College basketball season is just 10 days in and Zion-mania has already swept the nation. Zion Williamson is who I'm referencing, but if you're reading this, by now you know full well about Duke's super-dunking social media sensation.
Williamson has already, predictably, taken the college sports world by storm with his freakish athleticism and wait, did he seriously just do that? brand of basketball. He's putting up an astounding 25.3 points and 10.7 rebounds through three games, which is eye-popping in itself. But the way in which he operates, and the body frame in which he executes it all so effortlessly, is what really makes the eyes of spectators bulge. He's a special talent with a unique frame and limitless potential.
With that, let's look at five things that make him such a unique prospect and find out what all the fuss is about.
1. His competitive spirit is unmatched
Williamson is already a superstar. Between his Instagram and Twitter accounts, he has well over two million followers. It'd be understandable -- heck, even halfway expected -- if, at times, he shied away from contact or played with less than max effort. After all, less than a year from now he's going to be worth millions; right now he's getting paid by way of free tuition and a monthly stipend.
But Zion plays hard. He did so against Kentucky in the Blue Devils' season-opener, as you would expect he would, but he also did so five days later against Army -- a team they blew out by 22 and were in no real danger of losing to. The play below is a perfect exemplification of how he plays night-to-night.
Simply playing with a competitive spirit isn't going to make him an NBA superstar -- there are plenty of dogs at the college level who grind and compete and never made a dent in the league -- but that trait put alongside myriad physical gifts gives him a far less chance of busting.
2. He's nearly 300 pounds
Over two million followers is impressive, as is his nightly stat line. But the most impressive, and equally jarring, number attached to him is his listed weight of 285 pounds. That is … not small. In fact, it's quite the opposite. Only one player in the NBA is bigger than Zion -- the great Boban Marjanovic, who weighs 291.
For someone who seemingly floats on air when he goes up for dunks and defies gravity with his hang time when he soars to snatch a shot attempt out of the hands of some poor soul, knowing he weighs 285 pounds make his production all the more impressive.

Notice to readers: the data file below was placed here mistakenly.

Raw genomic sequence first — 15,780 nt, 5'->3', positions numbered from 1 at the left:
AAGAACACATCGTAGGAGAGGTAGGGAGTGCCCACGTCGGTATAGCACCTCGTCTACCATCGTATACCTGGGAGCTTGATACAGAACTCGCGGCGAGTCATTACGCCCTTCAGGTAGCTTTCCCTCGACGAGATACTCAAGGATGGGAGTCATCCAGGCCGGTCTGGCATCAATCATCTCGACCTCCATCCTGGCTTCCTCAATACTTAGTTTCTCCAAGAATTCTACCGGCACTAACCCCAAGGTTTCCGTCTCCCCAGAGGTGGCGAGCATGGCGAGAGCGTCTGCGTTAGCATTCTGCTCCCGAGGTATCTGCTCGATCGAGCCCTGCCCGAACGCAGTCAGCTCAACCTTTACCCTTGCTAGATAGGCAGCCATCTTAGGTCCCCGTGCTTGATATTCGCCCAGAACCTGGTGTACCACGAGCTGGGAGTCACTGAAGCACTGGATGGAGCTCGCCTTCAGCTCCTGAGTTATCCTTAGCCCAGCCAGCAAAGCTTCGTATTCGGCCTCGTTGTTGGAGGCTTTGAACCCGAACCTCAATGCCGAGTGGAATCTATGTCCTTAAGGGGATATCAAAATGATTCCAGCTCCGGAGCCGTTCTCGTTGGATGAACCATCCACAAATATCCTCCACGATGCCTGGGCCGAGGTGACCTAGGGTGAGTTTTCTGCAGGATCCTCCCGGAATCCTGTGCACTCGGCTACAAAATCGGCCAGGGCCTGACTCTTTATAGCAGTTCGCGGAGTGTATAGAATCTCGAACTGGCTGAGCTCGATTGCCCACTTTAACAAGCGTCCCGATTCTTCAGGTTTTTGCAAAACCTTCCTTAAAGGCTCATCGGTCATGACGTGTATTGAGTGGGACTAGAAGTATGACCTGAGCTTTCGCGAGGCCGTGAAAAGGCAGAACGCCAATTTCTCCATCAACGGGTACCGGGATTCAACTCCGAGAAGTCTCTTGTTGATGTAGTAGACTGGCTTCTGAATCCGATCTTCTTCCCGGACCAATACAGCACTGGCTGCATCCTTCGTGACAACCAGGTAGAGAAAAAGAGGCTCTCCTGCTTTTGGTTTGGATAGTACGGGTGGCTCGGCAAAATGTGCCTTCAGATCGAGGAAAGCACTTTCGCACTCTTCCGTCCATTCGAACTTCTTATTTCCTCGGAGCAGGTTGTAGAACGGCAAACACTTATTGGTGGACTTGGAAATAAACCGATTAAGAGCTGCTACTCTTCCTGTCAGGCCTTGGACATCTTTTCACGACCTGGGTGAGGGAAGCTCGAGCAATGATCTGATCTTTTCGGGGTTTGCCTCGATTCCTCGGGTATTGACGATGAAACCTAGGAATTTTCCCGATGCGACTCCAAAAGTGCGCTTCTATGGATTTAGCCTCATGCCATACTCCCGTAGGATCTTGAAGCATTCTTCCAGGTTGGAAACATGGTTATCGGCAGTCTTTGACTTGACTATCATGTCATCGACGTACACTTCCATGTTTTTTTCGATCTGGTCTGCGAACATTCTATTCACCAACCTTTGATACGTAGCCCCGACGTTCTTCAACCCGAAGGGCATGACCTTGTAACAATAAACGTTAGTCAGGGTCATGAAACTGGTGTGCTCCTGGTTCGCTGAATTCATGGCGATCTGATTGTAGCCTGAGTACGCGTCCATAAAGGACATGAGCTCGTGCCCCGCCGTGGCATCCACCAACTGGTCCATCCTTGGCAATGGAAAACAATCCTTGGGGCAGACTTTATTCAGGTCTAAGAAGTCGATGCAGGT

3. He's freakishly athletic
This is kind of like calling LeBron a very good basketball player. Duh.
But this kind of athleticism and explosiveness from a collegiate athlete is something most, including Hall of Fame coach Mike Krzyzewski, have never seen.
"Zion is the most unique athlete I've coached at Duke," Krzyzewski said. "Everybody talks about his ability to dunk and jump, but he has great body control, he has guard skills … he can play any position."
Coach K has entrusted Zion with a ton of freedom to start the season. We've seen him pull down rebounds, run the court and go coast-to-coast, we've seen him pull shots from the 3-point line, despite a limited volume, and we've seen him exceed expectations with that trust.
Here's an example of what I'm talking about in Duke's first game: Zion snatches (literally) a shot attempt, brings the ball up the floor himself and hits a sprinting RJ Barrett with a bounce pass in stride for an easy bucket. In less than 10 seconds, he swats it like a center, brings it up the court like a point guard, then finds the passing lane like he thought his name was Tre Jones.
4. His efficiency is off the charts
Zion Williamson has taken 39 shots this season. He has made 32. That 82.1 percent accuracy ranks 16th nationally. And among those ahead of him in field goal percentage, no one has taken more than 23 shot attempts. So he's getting both high volume and remaining extremely accurate.
How, you ask, is he able to be so efficient? Simple: He's getting a ton of looks at or near the rim. According to analysis from ESPN box score data, 24 of his 39 shots through three games have been classified as either layups or dunks. Here's more analysis: Layups are dunks, broadly speaking, are highly efficient shots. He's escalated that number in each game, going from six to eight to a season-high 10 against EMU.
5. Zion is polished as a prospect, but still scratching the surface
There are a lot of areas to his game that are very, very well-developed. Like his A-plus level footwork, his ability to block/alter shots, and his absurd body control -- again, which is accentuated by the fact that he's pushing 300. He's also just physically stronger than most, and has, to this point, been able to bully anyone that's been thrown his way.
But if Zion is to reach his full NBA superstar potential, which is undeniably there beneath the surface (though maybe not as deep as what some think), he will need to become matchup proof by developing a more consistent mid-range and outside game. There's a pretty slim chance college teams are going to be able to contain him and keep him out of the paint, where he loves to get his buckets, but in the NBA he could be herded to the perimeter and dared to shoot. To this point, his outside shot is largely considered one of his biggest question marks. (He's taken three 3-pointers this season and made one.)
If he's able to improve that area of his game and show consistency within games, it could elevate him to an entirely new level as a basketball player. Which, as we've seen 10 days into the season, is a level that has to terrify any program that has Duke on its schedule this season.